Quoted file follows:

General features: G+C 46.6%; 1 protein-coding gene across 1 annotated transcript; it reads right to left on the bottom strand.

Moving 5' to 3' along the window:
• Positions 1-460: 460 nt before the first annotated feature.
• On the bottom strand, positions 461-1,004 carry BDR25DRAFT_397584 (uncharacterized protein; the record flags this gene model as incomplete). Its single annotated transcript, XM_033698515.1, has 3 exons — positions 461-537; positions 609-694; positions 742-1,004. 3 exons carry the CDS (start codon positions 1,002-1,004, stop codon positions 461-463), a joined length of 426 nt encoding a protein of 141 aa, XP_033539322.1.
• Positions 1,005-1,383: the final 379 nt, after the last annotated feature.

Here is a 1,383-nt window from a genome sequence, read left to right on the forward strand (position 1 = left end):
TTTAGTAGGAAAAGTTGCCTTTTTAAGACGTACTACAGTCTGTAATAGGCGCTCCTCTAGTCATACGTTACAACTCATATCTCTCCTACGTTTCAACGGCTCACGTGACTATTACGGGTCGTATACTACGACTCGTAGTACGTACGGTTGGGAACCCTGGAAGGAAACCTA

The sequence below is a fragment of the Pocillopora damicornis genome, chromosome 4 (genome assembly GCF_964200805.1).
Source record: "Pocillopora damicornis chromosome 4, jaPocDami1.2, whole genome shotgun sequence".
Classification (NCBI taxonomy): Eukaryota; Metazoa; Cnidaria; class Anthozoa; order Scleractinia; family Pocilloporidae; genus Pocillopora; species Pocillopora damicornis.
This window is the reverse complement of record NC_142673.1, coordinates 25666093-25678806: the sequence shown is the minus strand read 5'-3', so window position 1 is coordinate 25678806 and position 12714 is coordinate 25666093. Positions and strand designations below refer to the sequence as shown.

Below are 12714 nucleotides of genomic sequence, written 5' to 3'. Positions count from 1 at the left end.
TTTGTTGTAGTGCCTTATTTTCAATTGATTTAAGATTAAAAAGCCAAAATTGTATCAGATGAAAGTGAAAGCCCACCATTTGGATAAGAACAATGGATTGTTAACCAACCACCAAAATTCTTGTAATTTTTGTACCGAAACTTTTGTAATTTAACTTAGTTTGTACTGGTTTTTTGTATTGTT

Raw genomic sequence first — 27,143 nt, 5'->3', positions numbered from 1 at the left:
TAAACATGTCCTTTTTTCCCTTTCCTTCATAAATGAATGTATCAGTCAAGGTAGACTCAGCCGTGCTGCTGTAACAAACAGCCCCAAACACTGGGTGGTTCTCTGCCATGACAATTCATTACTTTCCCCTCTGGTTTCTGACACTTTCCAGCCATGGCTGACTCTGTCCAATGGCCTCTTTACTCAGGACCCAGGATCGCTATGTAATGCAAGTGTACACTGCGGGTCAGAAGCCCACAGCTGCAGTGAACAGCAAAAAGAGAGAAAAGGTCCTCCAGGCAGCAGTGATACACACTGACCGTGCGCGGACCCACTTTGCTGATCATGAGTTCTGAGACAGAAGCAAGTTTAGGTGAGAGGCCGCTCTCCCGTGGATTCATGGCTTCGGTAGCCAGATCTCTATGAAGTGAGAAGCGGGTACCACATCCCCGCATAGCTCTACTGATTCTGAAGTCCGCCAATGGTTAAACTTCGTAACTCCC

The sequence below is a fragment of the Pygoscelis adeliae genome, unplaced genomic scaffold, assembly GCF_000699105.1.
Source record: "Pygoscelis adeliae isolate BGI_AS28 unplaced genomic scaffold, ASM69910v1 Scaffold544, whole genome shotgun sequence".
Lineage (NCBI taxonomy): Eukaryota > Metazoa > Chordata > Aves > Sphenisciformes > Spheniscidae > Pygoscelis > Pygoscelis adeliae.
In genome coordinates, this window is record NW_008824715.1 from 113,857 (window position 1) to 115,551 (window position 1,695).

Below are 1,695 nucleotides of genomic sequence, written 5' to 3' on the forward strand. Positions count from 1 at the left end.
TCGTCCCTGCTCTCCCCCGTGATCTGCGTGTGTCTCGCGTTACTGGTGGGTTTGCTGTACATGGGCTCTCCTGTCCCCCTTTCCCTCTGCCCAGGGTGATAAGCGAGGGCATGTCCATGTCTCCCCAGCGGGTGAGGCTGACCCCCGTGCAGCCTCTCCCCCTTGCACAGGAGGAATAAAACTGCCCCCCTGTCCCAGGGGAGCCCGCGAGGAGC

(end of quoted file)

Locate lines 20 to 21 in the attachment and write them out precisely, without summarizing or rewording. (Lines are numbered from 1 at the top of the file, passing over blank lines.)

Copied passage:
Below are 1,695 nucleotides of genomic sequence, written 5' to 3' on the forward strand. Positions count from 1 at the left end.
TCGTCCCTGCTCTCCCCCGTGATCTGCGTGTGTCTCGCGTTACTGGTGGGTTTGCTGTACATGGGCTCTCCTGTCCCCCTTTCCCTCTGCCCAGGGTGATAAGCGAGGGCATGTCCATGTCTCCCCAGCGGGTGAGGCTGACCCCCGTGCAGCCTCTCCCCCTTGCACAGGAGGAATAAAACTGCCCCCCTGTCCCAGGGGAGCCCGCGAGGAGC